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LPI Linux Certification in a Nutshell, 3rd Edition by James Stanger, Bruno Gomes Pessanha, Stephen Addison Schneiter, Adam Haeder

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Configuring syslogd

The behavior of syslogd is controlled by its configuration file, /etc/syslog.conf. This text file contains lines indicating what is to be logged and where. Each line contains directives in this form:

facility.level action

The directives are defined as follows:

facility

This represents the creator of the message (that is, the kernel or a process) and is one of the following: auth (the facility security is equivalent to auth, but its use is deprecated), authpriv, cron, daemon, kern, lpr, mail, mark (the mark facility is meant for syslogd’s internal use only), news, syslog, user, uucp, or local0 through local7. The use of these facility designators allows you to control the destination of messages based on their origin. Facilities local0 through local7 are for any use you may wish to assign to them in your own programs and scripts. It’s possible that your distribution has assigned one or more of the local facilities already. Check your configuration before using a local facility.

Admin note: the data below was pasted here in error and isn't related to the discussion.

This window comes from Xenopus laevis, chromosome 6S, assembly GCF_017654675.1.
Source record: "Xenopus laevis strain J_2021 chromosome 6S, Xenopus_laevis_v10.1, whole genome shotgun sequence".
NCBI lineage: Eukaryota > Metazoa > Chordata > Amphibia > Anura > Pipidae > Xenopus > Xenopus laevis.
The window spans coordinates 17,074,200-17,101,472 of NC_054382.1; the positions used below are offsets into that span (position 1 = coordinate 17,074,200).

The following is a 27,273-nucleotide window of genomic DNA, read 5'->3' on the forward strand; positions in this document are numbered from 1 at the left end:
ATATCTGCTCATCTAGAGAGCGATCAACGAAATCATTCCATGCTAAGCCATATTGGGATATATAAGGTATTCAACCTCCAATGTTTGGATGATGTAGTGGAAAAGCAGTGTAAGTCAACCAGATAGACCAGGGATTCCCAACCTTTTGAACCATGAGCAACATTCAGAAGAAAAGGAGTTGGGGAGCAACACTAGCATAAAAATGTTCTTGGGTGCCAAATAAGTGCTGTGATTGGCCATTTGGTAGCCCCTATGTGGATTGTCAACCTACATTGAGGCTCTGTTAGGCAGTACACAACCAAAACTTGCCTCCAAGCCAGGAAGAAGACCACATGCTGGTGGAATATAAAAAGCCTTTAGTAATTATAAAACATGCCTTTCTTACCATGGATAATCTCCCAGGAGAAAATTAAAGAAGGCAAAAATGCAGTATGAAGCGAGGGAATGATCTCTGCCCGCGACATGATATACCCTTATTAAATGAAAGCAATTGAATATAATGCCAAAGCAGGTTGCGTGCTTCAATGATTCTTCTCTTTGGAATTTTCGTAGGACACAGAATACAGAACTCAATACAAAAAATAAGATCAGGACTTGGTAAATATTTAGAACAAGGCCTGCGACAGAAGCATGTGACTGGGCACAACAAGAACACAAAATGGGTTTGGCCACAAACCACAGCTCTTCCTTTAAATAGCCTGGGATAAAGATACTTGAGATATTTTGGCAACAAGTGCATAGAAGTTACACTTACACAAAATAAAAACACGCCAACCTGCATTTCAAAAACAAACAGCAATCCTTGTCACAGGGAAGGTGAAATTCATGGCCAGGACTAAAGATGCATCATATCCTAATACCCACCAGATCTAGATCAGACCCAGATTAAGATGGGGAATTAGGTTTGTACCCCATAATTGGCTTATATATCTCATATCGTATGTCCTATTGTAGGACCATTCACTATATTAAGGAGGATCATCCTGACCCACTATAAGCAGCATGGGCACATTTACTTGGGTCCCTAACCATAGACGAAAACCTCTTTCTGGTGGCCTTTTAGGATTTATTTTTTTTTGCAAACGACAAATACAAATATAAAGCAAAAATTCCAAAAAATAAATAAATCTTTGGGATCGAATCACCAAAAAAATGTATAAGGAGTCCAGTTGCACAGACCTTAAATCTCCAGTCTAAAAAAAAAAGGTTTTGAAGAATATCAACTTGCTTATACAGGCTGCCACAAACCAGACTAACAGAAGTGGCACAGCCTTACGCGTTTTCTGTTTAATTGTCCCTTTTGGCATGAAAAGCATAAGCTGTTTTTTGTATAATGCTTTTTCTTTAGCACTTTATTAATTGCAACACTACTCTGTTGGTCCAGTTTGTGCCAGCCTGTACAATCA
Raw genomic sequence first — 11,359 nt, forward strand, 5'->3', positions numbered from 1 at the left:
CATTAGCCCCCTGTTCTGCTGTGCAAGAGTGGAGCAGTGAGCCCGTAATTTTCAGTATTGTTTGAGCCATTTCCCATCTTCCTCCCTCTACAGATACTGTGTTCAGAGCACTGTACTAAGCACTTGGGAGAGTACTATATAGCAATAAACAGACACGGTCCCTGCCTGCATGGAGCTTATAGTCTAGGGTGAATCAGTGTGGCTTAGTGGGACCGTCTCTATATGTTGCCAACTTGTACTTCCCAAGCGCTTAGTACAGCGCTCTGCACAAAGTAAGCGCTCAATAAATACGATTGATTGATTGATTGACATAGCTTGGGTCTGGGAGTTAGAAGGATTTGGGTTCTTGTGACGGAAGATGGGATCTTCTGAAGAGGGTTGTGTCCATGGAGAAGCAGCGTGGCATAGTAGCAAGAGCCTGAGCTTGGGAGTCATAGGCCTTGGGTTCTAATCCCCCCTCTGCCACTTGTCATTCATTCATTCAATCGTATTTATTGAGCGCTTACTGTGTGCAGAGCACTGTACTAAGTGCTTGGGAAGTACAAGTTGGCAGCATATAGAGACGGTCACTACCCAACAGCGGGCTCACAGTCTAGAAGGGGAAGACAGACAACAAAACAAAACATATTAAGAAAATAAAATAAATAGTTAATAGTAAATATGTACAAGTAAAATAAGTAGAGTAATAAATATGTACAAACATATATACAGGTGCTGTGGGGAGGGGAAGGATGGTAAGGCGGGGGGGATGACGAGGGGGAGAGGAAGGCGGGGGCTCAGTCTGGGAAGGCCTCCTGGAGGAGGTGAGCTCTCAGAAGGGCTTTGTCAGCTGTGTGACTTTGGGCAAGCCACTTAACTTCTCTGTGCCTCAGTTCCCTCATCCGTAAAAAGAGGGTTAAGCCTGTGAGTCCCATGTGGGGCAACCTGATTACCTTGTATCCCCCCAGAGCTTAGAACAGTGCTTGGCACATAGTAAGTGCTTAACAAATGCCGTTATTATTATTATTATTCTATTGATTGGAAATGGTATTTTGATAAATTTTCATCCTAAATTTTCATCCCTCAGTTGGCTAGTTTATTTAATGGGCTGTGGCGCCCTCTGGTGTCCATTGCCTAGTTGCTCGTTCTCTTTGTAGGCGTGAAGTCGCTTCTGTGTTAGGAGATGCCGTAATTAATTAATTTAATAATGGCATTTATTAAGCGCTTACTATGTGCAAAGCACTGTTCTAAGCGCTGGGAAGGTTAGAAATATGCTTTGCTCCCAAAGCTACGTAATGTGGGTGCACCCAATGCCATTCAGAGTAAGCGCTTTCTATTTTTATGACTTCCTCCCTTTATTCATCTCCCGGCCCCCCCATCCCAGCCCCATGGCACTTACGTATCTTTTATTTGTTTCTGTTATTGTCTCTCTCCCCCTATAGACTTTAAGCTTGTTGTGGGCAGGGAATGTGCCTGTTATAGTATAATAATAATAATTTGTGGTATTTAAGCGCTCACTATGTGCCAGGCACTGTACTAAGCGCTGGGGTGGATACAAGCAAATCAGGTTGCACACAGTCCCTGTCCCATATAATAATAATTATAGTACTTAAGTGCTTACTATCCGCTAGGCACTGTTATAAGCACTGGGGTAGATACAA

level

Specifies a severity threshold beyond which messages are logged, and is one of the following (from lowest to highest severity): debug, info, notice, warning (or warn), err (or error), crit, alert, or emerg (or panic). (warn, error, and panic are all deprecated, but you might see them on older systems.) There is also a special level called none that will disable a facility. The level defines the amount of detail recorded in the logfile. A single period separates the facility from the level, ...

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